Cape Town is home to a ton of beautiful beaches, and it’s perfectly safe to enjoy a beach day by yourself. Capetonians spend half of their lives on the beach, so you don’t need to feel weird about going by yourself, either. 

Camps Bay beach is the most touristy beach and although it’s very beautiful, it can get very crowded and there are lots of hawkers around. For a solo beach day, you’re better off heading to one of the four Clifton beaches. 

All of the Clifton beaches are equally beautiful, but they don’t get as crowded as Camps Bay beach. If you want to swim, you can always ask a nearby sunbather to keep an eye on your stuff. The water’s too cold to stay in for long, anyway! 

Clifton 1st, 2nd, and 3rd beaches tend to be a bit quieter. 4th beach is the most popular beach because it doesn’t have as many steps as the other three, so the best one to visit just depends on what kind of vibe you’re looking for. 

Hike Lion’s Head 

Lion’s Head is another famous peak in Cape Town, and it adds a distinct charm to the city’s skyline. Hiking to the summit is a really popular thing to do because it’s achievable for most people and you get 360° views of the city as you work your way up.

The hike begins along Signal Hill Road in Tamboerskloof, and is 5.3 kilometers (3.2 miles) long in total. It takes between 2.5 and 3 hours for most people to complete, and the views from the top are absolutely stunning.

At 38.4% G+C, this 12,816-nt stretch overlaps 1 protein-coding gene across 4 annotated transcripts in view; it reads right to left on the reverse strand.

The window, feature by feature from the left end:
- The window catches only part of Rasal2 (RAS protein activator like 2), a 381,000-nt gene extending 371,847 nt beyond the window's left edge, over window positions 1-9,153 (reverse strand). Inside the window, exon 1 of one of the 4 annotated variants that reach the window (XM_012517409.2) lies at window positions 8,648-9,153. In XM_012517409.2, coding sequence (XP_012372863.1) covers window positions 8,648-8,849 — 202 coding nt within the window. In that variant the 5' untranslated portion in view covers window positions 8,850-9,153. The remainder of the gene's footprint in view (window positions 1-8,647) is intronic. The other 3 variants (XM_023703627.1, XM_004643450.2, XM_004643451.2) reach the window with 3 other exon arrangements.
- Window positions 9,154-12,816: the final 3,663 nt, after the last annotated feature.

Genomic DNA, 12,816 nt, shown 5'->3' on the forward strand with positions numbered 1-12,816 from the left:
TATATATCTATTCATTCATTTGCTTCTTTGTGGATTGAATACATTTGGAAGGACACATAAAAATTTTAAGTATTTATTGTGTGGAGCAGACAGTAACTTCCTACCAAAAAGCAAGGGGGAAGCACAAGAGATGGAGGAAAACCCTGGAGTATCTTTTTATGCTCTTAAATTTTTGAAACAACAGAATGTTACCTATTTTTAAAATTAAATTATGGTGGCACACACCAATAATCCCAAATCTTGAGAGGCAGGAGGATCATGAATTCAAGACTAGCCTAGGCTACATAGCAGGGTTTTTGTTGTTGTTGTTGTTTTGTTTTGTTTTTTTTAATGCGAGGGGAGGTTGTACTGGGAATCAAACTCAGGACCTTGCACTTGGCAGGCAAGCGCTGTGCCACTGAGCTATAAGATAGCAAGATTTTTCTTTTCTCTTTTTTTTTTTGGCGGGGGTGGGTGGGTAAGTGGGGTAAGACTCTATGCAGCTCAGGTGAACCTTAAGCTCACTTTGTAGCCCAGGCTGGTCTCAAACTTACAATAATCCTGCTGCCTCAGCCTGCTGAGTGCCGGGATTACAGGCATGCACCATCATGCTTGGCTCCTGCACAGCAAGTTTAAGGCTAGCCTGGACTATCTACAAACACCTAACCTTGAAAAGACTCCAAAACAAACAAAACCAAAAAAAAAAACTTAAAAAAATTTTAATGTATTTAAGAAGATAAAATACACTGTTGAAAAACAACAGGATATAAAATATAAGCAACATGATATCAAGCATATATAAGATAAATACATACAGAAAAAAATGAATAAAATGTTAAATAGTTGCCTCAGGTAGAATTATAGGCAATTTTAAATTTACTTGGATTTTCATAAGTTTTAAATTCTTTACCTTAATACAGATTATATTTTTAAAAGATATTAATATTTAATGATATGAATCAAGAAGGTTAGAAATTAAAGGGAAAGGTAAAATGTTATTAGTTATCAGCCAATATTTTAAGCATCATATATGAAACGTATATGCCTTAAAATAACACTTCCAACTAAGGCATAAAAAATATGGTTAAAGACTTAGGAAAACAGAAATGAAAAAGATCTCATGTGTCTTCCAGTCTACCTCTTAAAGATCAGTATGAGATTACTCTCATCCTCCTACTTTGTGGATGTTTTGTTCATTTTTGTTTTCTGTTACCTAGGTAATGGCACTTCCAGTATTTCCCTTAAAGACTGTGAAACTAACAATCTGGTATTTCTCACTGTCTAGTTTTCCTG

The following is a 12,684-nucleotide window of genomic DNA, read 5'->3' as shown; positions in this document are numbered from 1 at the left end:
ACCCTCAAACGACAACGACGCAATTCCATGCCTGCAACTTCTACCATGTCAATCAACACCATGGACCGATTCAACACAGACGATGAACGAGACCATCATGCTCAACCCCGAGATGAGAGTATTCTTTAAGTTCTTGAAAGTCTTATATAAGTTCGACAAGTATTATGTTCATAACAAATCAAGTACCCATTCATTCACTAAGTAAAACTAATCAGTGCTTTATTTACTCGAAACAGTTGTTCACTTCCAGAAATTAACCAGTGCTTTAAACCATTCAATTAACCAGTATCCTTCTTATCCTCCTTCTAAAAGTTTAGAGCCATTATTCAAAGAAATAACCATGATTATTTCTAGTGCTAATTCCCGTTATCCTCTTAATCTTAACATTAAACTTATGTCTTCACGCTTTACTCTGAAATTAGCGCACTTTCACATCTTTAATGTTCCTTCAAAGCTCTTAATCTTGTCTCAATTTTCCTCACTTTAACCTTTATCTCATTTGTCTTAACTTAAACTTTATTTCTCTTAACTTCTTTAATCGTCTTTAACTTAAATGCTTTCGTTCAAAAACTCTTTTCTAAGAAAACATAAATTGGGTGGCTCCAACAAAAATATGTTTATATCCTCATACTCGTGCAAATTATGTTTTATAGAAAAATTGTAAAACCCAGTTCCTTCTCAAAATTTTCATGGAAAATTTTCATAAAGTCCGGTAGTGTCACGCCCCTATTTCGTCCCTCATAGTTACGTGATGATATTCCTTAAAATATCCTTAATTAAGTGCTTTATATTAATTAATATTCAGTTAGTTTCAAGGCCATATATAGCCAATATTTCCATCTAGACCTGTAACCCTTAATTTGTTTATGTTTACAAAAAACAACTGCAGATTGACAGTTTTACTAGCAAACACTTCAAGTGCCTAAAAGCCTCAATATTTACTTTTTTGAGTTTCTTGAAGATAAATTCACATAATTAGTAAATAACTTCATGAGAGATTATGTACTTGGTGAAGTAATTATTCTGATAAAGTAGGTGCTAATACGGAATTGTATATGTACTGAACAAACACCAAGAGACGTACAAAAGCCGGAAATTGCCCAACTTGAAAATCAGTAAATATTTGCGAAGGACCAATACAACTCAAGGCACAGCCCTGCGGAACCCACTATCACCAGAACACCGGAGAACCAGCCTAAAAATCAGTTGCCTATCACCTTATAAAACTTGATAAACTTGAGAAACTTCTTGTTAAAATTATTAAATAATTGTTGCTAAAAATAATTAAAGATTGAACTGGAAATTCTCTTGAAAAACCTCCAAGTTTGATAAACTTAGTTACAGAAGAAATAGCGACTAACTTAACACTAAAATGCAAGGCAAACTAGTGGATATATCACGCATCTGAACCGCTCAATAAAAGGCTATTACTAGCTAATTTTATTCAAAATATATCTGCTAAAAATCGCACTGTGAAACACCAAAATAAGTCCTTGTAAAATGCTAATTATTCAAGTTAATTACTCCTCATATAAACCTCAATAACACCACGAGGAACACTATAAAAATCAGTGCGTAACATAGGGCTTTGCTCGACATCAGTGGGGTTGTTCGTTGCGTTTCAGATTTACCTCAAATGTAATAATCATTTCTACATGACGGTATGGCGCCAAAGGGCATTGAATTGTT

Since Lion’s Head is so popular, it’s a safe hike to do alone. You’re bound to see other people at the summit, too, so you’ll still be able to get some photos of yourself at the top. 

Visit the penguins at Boulders Beach

Boulders Beach in Simon’s Town is a beautiful beach where you can find a colony of adorable African penguins. 

You can’t touch the birds as they’re pretty feisty when they want to be, but the beach has boardwalks that let you walk right next to them. 

Boulders Beach is a 45-minute drive from the center of Cape Town, and so you can either rent a car, take an Uber, or join a tour to go visit them. 

Entry to the beach costs R176 ($9.60) for adults and R88 ($4.80) for kids, and it’s well worth it to see these birds up close. Their story is also pretty incredible. The colony was down to just 2 mating pairs in the 1980s, but it has grown back to 3,000 birds thanks to local conservation efforts. 

Go on a safari at the Aquila Game Reserve

If you don’t have time to fly all the way to the Kruger National Park to go on a South African safari, then you can visit a game reserve on a day trip from Cape Town.